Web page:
God Beyond Ethics: A Response to Ira Stone

From the pen of Rabbi Ira Stone, we have come to expect deep and rigorous thinking addressing topics of great significance. “From Middot to Mitzvot”  lives up to Stone’s fine reputation, as he turns his prodigious talent to making explicit the link from cultivating a life of ethical rigor to the practice of Judaism’s commandments. His argument is clear, cumulative, and worthy of conversation. In a spirit of admiration and respect, both for Rabbi Stone and for his argument, I would like to respond to his essay by problematizing his portrayal of mitzvot, of God and humanity, of yirah, before addressing his faith in Musar.

Stone presents the value of mitzvot as “inculcating middot” which he defines as character. If one can achieve character without mitzvot, “then of what intrinsic value are the mitzvot?” For Stone, either the mitzvot do lead to middot, or they are of questionable worth. He then asserts that we can make no claims about God’s inner workings, but only describe our experiences of ourselves and, hence, of our experience of God. Theology becomes a branch of “religious anthropology.” The essential characteristic of the human is the choice/obligation to choose between good and evil. Yirah is the “terror we experience in the face of our obligation to choose between good and evil.” And our task is to move from Yirah to Ahavat Ha-Shem, which is  “the cessation of fear.” All of this culminates in seeking the good of our neighbor, which, like Jesus (and very much in the mold of Levinas) Stone casts as the third great commandment. Our experience of God, it turns out, is in our neighbor (“Our neighbor is that person who, being created in the image and likeness of God embodies that which we can experience of God in the finite dimension.” Like Levinas, Stone goes beyond Kant in claiming not only that ethics is of primary importance, but that it exhausts the realm of serving the divine (“My neighbor… is only as close as I can come to serving God in this world.”) The function of the mitzvot is to wake us to this task, and to mobilize community in the service of goodness. In that effort, Stone concludes by recommending Mussar, that strain of Jewish writing that emphasizes the inner discipline and virtue that grounds and precedes the external forms of piety in the mitzvot.

My dissent with Stone’s argument falls into two areas, one of which is historical, the other theological. Stone portrays his understanding as though it is how the terms and concepts have historically been understood. Mitzvot are about middot, yirah is about the weighty choice of good, we can’t discuss God and can’t serve God except through care for each other, and the function of mitzvot is to advance that goodness individually and communally. Those may be fine theological constructs, but they don’t appear in Jewish sources prior to Kant and they find their most articulate expressions in Levinas. They may be the truth, but they don’t reflect how premodern Jews used those terms (as a matter of historical record), nor are they necessary theological choices for contemporary Jews today.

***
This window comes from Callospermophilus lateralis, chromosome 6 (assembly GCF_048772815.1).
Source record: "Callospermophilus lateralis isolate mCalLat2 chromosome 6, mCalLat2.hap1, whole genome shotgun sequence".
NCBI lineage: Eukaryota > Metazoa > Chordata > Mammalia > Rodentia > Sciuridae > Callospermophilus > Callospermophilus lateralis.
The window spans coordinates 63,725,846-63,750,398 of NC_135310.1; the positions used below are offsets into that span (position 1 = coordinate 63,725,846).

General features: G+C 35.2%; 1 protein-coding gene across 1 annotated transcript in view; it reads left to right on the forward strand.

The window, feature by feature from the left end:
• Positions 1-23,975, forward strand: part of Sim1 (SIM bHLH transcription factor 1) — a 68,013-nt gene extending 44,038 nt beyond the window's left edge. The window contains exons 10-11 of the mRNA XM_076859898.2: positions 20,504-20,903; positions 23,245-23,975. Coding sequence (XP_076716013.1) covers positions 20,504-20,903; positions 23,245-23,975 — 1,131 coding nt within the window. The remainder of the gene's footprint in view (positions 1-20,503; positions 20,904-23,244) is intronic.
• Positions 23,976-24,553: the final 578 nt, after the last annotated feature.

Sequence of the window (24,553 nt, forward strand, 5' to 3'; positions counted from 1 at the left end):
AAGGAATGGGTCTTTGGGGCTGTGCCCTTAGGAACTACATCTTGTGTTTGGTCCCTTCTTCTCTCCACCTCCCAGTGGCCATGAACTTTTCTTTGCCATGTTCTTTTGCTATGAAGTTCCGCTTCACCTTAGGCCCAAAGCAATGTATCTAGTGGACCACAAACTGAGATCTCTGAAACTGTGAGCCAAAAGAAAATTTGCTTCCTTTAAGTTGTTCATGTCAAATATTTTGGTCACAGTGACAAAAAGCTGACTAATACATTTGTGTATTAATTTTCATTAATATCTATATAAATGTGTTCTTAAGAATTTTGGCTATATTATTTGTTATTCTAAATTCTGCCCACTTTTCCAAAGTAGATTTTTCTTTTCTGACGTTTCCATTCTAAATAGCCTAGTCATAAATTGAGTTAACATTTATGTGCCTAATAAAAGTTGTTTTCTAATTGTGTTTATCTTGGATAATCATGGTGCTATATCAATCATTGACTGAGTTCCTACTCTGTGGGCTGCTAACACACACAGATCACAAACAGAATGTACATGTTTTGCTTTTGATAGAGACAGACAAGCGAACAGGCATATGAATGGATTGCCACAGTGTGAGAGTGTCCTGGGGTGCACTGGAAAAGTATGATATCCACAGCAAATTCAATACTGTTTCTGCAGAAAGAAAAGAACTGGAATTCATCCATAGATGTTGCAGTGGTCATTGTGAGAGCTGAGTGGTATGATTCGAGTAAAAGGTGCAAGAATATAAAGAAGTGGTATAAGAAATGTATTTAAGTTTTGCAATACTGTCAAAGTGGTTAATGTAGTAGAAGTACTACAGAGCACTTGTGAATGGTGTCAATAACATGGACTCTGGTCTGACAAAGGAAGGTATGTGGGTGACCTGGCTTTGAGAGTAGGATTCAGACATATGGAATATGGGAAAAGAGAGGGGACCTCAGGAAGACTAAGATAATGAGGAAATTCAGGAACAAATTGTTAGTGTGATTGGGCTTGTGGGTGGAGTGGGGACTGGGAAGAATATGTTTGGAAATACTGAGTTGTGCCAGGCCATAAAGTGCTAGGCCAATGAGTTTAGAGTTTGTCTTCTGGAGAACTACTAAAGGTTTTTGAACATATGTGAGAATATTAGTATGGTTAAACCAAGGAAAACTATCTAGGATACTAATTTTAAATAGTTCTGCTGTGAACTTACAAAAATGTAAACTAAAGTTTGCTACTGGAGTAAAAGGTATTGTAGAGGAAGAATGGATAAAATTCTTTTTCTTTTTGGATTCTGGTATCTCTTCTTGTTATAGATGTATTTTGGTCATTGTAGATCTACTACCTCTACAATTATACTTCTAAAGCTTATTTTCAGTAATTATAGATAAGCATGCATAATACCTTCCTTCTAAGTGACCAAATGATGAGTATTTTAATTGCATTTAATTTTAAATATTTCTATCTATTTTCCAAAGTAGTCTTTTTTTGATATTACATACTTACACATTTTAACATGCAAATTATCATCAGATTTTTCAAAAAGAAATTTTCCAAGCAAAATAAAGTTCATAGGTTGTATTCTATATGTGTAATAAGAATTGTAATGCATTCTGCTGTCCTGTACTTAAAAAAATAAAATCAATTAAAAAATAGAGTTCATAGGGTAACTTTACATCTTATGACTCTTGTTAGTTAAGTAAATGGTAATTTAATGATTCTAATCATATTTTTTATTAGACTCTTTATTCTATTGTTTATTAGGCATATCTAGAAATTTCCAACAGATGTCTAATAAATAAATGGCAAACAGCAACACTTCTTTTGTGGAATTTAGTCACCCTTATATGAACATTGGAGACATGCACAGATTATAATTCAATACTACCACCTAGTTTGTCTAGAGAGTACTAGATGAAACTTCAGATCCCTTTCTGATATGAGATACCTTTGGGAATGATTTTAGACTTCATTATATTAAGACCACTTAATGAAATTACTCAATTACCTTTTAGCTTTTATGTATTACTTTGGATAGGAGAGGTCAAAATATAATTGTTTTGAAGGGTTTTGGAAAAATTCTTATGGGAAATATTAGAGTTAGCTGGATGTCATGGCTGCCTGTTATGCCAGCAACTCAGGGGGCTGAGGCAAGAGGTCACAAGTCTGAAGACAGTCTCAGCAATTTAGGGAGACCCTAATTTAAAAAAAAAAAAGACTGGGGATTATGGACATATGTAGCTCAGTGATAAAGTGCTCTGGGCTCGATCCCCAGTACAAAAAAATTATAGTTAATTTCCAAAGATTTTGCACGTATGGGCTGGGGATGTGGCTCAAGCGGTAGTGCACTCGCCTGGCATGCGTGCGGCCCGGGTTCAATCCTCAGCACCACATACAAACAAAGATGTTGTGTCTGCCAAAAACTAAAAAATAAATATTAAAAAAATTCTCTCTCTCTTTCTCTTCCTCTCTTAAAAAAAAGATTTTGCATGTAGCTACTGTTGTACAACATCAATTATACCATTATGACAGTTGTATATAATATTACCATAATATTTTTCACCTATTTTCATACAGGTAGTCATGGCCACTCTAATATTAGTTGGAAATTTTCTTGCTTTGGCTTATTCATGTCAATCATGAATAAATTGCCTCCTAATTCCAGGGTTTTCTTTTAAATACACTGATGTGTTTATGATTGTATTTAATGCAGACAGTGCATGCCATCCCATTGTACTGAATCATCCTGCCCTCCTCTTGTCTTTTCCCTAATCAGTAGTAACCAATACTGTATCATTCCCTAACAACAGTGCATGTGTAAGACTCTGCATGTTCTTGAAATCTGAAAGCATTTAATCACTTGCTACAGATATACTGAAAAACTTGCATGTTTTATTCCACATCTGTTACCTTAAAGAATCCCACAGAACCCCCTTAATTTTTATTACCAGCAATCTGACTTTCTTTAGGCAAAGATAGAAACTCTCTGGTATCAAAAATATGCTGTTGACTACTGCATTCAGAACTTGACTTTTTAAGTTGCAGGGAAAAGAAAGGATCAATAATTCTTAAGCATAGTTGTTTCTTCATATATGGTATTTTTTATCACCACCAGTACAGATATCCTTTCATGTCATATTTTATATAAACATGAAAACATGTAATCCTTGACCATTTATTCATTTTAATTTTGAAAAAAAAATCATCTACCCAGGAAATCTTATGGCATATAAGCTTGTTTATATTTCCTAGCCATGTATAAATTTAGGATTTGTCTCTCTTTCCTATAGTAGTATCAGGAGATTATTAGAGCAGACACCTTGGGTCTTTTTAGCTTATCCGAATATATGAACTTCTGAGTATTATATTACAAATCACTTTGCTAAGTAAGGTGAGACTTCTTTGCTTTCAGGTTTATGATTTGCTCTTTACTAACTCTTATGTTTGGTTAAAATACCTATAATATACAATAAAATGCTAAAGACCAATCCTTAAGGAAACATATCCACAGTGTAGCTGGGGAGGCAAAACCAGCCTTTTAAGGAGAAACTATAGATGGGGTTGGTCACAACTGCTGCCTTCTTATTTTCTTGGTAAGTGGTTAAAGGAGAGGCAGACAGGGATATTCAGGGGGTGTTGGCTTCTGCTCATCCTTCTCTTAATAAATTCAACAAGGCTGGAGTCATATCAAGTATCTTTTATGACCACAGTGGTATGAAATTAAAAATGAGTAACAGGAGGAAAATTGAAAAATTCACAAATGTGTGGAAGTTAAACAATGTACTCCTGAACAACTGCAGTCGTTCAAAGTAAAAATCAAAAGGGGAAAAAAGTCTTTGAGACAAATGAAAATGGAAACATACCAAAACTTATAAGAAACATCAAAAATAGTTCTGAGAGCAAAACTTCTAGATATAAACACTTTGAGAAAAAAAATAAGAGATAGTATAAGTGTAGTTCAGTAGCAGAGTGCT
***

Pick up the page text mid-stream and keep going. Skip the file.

Mitzvot are not Ethics

I’m a big fan of ethics,[1]and I think that choosing the good is indeed one of our obligations, both as Jews and as people. But I do not agree that mitzvot either must lead to ethical behavior or they are of no worth whatsoever. Mitzvot are not identical with morality. In that regard, the Talmud famously recognizes the distinction between piety and goodness:

Said Raba, R. Idi explained it to me: Say of the righteous, when he is good, that they shall eat the fruit of their doings: is there then a righteous man who is good and a righteous man who is not good? But he who is good to Heaven and good to man, he is a righteous man who is good; good to Heaven but not good to man, that is a righteous man who is not good. Similarly you read: Woe unto the wicked [man] [that is] evil; for the reward of his hands shall be given unto him: is there then a wicked man that is evil and one that is not evil? But he that is evil to Heaven and evil to man, he is a wicked man that is evil; he who is evil to Heaven but not evil to man, he is a wicked man that is not evil.[2]

Rabbinic Judaism recognizes that one can be pious and ethical, pious and wicked, impious and good and impious and wicked. Knowing that being religious and being decent are independent variables reflects common sense and a bit of exposure to religious and secular people, none of whom possess a monopoly on goodness or immunity from egocentrism. The reduction of religion to morality is a move Kant made, based on an Enlightenment metaphysics and epistemology that has subsequently been seriously challenged, philosophically and existentially.

Far from restricting the significance of mitzvot to their ability to inculcate the good, much of Jewish thought recognizes mitzvot as a way of concretizing God’s will in the world. Whether one understands the Torah and its traditions to have been literally given on a single day in a single place, or one sees it as the distillation of God’s will across generations of inspired sages and prophets, for many of us, the worth of the mitzvot remains their ability to link us to God. That many of the mitzvot have an ethical component is a reflection of God’s goodness. But many of them don’t and are no less worthy because of that. One can be a good and decent person without mitzvah observance, and we walk on thin ice if our defense of observance is a bulwark to morality. The mitzvot are about bringing holiness into the world. Putting on tefillin, refraining from interweaving linen and wool, waiting between eating meat and milk, these practices open portals to the holy in our lives, and that is a goal in and of itself.